Our vision for reconciliation
We commit to being truthful in our work together, with a vision to progress and celebrate health, well-being and equity for and with First Nations peoples.
We understand the importance of responding with culturally appropriate models of care, designed by and with the people who will use them. With focused engagement in the reconciliation process, our aim is to foster respectful and safe environments for participation and promote inclusivity across all that we do. This is a whole-of-organisation responsibility.
We appreciate the Innovate RAP working group for their commitment to this important work. We gratefully acknowledge the generosity of First Nations members of the RAP working group in truth telling and for guiding us through an authentic process.
Launched in 2019, our Reflect RAP was a way to cement and detail our commitment to reconciliation and 'closing the gap' in health outcomes for First Nations people in South Eastern NSW.
Learnings from the Reflect RAP recognise Aboriginal and/or Torres Strait Islander ill-health and the connection to historical impact, colonisation, and dispossession.
Since launching the Reflect RAP, we have focused on deepening our understanding of the reconciliation process, cultivating relationships, welcoming truth telling and identifying ways to gain better understanding.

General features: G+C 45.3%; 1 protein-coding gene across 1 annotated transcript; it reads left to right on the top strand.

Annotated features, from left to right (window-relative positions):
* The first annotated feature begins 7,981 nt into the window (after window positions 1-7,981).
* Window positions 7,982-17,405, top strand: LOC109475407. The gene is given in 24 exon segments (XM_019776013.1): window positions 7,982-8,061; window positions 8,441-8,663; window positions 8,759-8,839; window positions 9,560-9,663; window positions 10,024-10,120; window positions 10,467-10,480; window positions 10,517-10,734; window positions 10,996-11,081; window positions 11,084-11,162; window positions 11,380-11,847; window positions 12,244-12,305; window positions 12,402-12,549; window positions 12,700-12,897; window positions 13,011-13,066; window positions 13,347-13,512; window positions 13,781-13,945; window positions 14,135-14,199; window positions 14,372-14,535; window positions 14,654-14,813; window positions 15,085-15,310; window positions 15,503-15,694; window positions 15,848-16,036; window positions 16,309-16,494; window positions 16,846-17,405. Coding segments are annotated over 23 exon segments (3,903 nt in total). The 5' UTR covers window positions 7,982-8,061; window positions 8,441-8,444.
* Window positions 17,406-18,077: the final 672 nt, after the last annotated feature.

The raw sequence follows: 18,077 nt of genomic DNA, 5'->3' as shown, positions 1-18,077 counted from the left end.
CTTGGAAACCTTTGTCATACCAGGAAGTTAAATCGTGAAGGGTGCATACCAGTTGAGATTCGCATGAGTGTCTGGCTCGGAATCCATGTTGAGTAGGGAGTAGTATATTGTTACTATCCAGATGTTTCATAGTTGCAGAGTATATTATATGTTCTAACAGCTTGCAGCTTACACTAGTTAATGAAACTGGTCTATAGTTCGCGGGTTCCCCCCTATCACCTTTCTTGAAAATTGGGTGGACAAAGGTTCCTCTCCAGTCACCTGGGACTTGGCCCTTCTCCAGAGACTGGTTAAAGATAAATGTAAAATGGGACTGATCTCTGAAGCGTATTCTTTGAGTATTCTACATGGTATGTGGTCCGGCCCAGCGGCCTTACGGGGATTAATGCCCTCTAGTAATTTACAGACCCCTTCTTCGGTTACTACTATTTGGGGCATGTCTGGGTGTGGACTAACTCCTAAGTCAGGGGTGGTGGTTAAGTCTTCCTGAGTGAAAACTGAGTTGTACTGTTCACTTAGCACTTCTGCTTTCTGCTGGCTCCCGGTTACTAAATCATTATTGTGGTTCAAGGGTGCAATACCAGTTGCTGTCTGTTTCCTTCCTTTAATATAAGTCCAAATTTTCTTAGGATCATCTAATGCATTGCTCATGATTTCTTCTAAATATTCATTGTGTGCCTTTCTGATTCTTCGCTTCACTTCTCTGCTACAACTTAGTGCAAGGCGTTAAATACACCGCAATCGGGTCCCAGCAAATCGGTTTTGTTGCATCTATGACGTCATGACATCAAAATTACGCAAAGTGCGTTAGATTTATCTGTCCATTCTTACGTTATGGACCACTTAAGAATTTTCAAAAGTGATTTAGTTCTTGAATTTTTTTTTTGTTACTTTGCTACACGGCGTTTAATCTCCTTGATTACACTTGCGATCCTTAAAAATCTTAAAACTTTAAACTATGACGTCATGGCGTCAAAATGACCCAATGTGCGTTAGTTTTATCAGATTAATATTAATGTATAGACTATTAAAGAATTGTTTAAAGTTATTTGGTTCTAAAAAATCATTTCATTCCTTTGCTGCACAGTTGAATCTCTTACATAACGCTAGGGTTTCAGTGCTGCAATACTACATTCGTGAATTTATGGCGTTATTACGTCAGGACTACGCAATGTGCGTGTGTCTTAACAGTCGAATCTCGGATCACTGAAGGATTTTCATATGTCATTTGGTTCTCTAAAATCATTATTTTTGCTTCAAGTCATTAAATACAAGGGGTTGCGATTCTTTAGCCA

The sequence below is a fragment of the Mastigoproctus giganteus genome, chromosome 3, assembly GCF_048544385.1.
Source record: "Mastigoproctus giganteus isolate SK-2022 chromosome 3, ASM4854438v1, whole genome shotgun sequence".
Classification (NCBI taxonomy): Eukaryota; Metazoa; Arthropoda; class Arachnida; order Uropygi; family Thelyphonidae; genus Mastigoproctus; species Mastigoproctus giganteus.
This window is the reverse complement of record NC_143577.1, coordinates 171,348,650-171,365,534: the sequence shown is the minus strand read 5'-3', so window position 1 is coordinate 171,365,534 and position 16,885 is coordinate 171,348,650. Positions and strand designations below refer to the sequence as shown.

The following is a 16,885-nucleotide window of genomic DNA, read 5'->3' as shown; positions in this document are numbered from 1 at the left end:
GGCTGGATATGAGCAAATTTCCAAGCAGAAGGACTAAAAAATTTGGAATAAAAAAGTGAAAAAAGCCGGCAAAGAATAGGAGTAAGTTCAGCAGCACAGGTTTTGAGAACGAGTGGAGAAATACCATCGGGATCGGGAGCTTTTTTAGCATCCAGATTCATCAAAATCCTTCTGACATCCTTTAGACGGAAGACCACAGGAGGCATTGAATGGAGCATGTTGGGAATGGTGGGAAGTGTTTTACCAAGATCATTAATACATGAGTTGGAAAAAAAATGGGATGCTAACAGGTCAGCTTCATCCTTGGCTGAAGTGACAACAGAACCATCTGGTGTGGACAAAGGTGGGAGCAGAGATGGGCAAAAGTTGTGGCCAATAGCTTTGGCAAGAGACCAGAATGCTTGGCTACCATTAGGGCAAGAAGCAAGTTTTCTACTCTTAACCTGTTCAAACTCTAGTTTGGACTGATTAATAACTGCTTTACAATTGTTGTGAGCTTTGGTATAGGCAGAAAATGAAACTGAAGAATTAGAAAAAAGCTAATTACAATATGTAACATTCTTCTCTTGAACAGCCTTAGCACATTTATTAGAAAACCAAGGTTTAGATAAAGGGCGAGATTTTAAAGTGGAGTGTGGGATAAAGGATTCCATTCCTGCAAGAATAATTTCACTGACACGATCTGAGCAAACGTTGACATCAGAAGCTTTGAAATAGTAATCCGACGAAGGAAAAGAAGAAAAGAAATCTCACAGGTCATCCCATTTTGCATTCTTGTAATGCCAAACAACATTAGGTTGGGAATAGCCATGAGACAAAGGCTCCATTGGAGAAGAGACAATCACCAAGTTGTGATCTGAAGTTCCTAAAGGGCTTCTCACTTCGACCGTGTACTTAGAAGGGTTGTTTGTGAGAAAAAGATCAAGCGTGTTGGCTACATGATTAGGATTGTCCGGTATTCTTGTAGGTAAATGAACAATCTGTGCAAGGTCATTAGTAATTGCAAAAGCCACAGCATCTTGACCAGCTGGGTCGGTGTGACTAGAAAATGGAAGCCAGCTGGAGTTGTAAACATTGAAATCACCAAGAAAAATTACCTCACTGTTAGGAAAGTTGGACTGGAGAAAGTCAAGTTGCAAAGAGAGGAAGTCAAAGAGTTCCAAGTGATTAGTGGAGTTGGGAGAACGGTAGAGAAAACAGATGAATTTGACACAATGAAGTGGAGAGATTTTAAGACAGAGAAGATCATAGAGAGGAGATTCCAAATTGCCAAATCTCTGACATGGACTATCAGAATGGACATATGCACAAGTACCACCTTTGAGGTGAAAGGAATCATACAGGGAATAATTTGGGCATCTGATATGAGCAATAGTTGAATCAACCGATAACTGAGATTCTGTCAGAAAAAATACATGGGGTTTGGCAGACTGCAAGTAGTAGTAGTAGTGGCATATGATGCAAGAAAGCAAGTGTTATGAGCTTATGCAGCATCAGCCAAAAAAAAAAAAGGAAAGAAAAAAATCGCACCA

My name is Rhiannon Chapman. I’m 22 years old and I’m from the Djiringanj Yuin nation on the Far South Coast of NSW.
I aim to be a role model in my community and have the next generation to look up to me. I wish to make my people proud and make change to break the cycle. When I paint it gives me the sense of belonging and connection to culture, spirituality, mentally, emotionally and physically.
My artwork includes our sacred sites, our cultural heritage, our waters, our animals, our bush medicines, our traditional practices:
- in the centre is our people gathering
- the six circles symbolising our sacred sites of the land and the protection of them
- animal track – kangaroo and goanna, meaning protection
- our salt waters and fresh waters flowing
- our people’s hands in the corner to remind us of our strength and compassion that’s in our blood as well as the guidance of ancestors
- the pink and purple circles through the painting to resemble the berries and bush medicines
- and the gum leaves intertwining and connecting us as one, as well resembling the mother feeding us oxygen.